Flash immortality explanation by Christopher Lambert! If we had a choice…

The French actor became known to an international audience in 1984, when he appeared in the lead roles in Hugh Hudson’s films “Greystoke: The Legend of Tarzan” and “Lord of the Apes.” In the same year, she played her first leading role in a French film, co-starring with Catherine Deneuve in “Paroles et Musique”. The 1986 production of “Highlander” (The Scot), in which he played the character of ‘Connor MacLeod’, was the pinnacle of his career. He spoke to Hürriyet 36 years after the release of the cult film “The Scottish”, which played a major role in the life of the successful actor.

◊ When you look back, what do you think about the success of “The Scotsman”?
– I can’t explain. The reason I agreed to do “The Scotsman” wasn’t because it was an action movie. All I can say is that I think it was a romantic movie before it was an action movie. It was also about the romantic side of immortality. The subject of immortality is handled through a character who carries violence, pain, love and suffering on his shoulders and is still positive.
You go on living… You lose the people you love, you still have to pull yourself together, you have to keep smiling on your face…
You have to go on living with the pain that life creates. It doesn’t matter if it’s a 12-year-old child or 25, 30, 50 years old… I believe it’s a feeling inside us that will never leave us.

◊ You said immortality and the romantic part of immortality… Do you think immortality is a secret desire of humanity? What do you think about this concept?
– If I had a choice, I would choose to be immortal, despite all the pain it brings. Because I want to know what will happen in a thousand years, in a hundred thousand years. Provided I’m in good health, of course.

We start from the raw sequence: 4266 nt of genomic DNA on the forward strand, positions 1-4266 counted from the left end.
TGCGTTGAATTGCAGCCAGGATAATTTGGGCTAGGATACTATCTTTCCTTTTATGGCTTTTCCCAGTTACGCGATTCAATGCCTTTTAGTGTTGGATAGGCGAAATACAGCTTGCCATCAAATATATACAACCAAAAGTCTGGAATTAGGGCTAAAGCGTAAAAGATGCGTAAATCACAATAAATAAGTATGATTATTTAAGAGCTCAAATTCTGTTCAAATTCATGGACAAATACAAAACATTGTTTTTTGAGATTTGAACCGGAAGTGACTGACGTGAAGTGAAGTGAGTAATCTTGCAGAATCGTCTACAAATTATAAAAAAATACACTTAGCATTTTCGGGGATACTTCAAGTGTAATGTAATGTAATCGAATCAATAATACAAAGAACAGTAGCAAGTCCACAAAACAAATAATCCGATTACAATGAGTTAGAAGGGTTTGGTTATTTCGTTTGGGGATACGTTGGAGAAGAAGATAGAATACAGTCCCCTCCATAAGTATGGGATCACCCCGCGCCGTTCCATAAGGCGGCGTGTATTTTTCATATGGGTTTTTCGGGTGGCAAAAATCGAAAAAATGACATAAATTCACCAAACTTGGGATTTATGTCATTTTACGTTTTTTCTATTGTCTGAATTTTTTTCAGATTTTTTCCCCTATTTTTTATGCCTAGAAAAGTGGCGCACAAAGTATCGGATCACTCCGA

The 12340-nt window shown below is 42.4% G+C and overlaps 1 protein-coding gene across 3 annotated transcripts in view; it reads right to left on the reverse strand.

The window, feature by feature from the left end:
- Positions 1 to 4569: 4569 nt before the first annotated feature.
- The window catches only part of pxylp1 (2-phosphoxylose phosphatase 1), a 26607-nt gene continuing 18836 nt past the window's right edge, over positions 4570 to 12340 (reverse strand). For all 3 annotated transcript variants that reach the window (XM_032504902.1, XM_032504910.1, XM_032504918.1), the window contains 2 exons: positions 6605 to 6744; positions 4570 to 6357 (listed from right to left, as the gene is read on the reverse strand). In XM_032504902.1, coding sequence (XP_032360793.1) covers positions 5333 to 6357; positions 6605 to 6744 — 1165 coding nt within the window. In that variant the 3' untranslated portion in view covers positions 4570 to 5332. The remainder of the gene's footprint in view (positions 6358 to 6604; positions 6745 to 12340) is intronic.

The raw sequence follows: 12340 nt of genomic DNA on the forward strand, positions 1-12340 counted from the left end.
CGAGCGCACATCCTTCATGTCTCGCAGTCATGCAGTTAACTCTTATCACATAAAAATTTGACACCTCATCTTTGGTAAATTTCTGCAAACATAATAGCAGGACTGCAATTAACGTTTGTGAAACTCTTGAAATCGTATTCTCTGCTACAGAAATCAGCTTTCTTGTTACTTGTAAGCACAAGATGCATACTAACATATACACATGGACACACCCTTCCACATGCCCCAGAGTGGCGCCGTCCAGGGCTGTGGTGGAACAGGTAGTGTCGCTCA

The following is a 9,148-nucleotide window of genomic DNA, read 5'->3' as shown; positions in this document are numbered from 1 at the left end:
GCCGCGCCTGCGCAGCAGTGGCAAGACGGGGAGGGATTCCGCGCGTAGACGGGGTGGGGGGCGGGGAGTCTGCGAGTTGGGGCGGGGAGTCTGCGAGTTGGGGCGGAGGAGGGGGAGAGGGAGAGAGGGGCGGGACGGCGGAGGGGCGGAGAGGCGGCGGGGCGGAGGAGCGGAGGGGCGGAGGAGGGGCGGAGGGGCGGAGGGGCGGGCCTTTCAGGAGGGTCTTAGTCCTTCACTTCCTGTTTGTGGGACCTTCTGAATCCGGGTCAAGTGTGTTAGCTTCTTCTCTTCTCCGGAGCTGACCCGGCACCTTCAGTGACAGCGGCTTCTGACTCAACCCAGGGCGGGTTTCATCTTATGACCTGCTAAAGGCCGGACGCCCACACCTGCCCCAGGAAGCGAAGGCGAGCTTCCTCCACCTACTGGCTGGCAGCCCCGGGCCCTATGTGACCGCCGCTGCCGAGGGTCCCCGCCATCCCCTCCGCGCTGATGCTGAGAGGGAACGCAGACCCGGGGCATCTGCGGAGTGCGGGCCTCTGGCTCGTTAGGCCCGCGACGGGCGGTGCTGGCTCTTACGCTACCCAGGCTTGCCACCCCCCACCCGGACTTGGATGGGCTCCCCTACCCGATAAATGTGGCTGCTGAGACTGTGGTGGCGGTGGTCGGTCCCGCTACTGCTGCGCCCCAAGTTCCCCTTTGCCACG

◊ The success of the movie is also influenced by the legendary band Queen’s combination with their songs. Have you had a chance to meet Freddie Mercury and the other members of the band?

– Yes, I met Freddie Mercury while shooting the videos. We were shooting in England. It was great meeting him, meeting the group. It was great meeting Freddie Mercury. It was unbelievable that they gave a private concert for 15 people for 48 hours. There were four members of the group and 10-12 team members on stage. The Queen was ours for 48 hours.

◊ What memories do you have of the movie “The Scotsman” besides Queen?
– Director Russell Mulcahy, of course… He’s an incredible director. One of the best visual directors I know. His ideas, his imagination, his perspective on the essence of the shot are incredible. And of course, having one of the biggest encounters with Sean Connery…
Sean was a very humble man, a gentleman, very respectful of people.
It was him, not pretending to be someone else. And that’s something I value very much in people. Don’t try to be someone else, be yourself. Sean Connery was like that. He was a great friend. I miss him. I wish there were more people like him in the world.

◊ Continuing with Sean Connery… I read that he was only on set for a week for the movie but I can imagine it was an unforgettable experience for you…
– We went to our first meeting with Sean Connery with the producers. We walked the Scottish countryside, drank good Scotch whiskey in a few bars, and got to know each other. And you know, Sean either likes or dislikes you the moment you meet.
So you don’t have to talk for hours to know if he likes you or not. Because it shows instantly. Our acquaintance went extremely well. We immediately connected with his character’s charm, generosity, humor and sense of communication.

◊ I would like to come to your more recent project “Call My Agent”. How did you meet with the project?

– First of all, the producer of the series was Dominique Besnehard, who was the first casting director I met when I came to Paris. I was 19, Dominique should have been 29. He was the casting director.
He was an assistant to one of the best casting directors in the world. We’ve remained friends ever since. Time passed, I did “Greystoke”. We still remained friends.